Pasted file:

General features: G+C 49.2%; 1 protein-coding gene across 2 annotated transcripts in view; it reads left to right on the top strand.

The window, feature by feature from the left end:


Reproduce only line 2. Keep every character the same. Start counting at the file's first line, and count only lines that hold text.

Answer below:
The window, feature by feature from the left end: